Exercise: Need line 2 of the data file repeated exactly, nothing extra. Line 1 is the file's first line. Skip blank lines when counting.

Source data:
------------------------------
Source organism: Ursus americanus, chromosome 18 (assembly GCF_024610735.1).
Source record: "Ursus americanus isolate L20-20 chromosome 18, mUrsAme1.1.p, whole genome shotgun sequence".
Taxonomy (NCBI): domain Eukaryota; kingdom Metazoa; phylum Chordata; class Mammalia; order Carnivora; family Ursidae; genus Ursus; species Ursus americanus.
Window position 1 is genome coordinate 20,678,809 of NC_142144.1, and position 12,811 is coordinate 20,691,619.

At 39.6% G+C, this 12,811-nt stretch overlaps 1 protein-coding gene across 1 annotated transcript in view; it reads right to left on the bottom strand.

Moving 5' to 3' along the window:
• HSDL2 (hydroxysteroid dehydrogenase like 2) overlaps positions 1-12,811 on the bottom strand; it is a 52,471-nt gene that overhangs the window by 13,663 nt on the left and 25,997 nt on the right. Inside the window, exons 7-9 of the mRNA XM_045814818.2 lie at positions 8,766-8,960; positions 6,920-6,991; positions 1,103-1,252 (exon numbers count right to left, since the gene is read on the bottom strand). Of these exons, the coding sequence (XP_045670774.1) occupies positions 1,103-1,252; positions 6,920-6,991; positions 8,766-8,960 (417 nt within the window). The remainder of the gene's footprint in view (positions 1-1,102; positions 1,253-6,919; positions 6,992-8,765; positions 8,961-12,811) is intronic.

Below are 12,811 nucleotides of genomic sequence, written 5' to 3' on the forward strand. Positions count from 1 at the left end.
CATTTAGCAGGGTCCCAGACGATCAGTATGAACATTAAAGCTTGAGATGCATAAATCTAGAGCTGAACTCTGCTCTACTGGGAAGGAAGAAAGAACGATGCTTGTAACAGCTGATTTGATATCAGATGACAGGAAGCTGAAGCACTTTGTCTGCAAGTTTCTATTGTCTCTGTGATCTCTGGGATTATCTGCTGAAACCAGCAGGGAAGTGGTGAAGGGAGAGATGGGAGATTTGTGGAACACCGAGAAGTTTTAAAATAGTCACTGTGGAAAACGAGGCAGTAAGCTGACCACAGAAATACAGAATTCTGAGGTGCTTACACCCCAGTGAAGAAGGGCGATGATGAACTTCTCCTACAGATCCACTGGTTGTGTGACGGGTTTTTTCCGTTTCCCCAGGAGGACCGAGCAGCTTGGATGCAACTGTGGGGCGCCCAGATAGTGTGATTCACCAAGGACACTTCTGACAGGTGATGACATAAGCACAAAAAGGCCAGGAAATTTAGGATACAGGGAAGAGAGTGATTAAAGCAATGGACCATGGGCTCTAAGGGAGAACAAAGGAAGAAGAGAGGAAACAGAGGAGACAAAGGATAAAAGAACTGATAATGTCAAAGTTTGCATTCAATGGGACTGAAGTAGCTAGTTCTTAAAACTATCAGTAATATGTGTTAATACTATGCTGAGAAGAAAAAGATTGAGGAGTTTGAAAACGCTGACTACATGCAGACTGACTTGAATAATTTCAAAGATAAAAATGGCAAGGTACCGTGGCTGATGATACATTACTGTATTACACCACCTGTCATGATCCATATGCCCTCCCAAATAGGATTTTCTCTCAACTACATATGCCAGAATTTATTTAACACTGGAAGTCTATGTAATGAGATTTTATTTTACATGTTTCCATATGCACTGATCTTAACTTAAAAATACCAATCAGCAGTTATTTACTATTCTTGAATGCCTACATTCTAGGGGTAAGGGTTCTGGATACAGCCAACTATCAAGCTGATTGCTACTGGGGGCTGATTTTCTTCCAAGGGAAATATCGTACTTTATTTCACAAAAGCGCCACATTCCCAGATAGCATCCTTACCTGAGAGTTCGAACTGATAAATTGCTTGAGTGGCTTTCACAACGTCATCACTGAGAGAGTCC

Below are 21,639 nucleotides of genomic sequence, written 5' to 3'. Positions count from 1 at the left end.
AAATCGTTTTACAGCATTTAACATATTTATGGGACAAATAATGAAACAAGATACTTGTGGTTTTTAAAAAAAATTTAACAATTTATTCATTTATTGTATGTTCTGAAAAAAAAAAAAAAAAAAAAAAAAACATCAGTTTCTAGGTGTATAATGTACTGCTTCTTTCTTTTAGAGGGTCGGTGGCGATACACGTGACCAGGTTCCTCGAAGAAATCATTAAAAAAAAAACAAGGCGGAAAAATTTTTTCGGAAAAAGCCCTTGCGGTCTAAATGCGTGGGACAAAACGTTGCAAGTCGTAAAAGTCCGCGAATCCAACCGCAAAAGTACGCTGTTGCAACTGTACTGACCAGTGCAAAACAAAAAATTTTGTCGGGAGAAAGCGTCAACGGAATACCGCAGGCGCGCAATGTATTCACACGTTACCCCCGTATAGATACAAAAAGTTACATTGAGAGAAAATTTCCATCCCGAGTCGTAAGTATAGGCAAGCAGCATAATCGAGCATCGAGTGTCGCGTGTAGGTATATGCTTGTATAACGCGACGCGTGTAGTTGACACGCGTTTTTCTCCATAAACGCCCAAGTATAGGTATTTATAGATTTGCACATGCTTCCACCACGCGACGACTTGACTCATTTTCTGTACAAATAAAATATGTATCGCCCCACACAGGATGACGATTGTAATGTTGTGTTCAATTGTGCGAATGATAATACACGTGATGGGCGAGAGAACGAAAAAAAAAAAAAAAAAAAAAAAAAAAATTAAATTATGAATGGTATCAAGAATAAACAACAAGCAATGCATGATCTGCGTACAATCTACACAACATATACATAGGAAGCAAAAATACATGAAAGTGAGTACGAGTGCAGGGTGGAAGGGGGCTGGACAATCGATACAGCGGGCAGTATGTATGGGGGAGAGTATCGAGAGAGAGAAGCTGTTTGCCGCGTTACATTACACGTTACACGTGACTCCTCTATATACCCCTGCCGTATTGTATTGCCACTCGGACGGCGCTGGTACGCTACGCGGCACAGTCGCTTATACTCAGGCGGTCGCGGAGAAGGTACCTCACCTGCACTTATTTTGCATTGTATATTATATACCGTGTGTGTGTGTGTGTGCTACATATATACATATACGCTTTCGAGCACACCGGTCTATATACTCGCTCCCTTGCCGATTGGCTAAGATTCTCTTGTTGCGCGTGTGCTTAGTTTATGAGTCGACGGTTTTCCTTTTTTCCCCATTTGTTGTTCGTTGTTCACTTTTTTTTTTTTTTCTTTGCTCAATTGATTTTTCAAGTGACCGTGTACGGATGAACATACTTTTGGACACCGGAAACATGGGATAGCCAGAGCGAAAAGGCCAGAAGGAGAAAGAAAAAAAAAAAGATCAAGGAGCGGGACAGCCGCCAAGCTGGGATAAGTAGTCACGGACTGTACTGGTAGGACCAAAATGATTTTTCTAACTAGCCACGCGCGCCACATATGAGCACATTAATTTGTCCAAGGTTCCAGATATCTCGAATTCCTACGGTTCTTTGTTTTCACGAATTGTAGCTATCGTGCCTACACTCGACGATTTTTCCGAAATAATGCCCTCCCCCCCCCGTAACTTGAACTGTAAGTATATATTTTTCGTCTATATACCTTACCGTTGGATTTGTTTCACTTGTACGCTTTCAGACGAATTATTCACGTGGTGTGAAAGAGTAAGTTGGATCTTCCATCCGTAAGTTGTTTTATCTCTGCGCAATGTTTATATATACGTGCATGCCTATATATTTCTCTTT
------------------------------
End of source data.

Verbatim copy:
Source record: "Ursus americanus isolate L20-20 chromosome 18, mUrsAme1.1.p, whole genome shotgun sequence".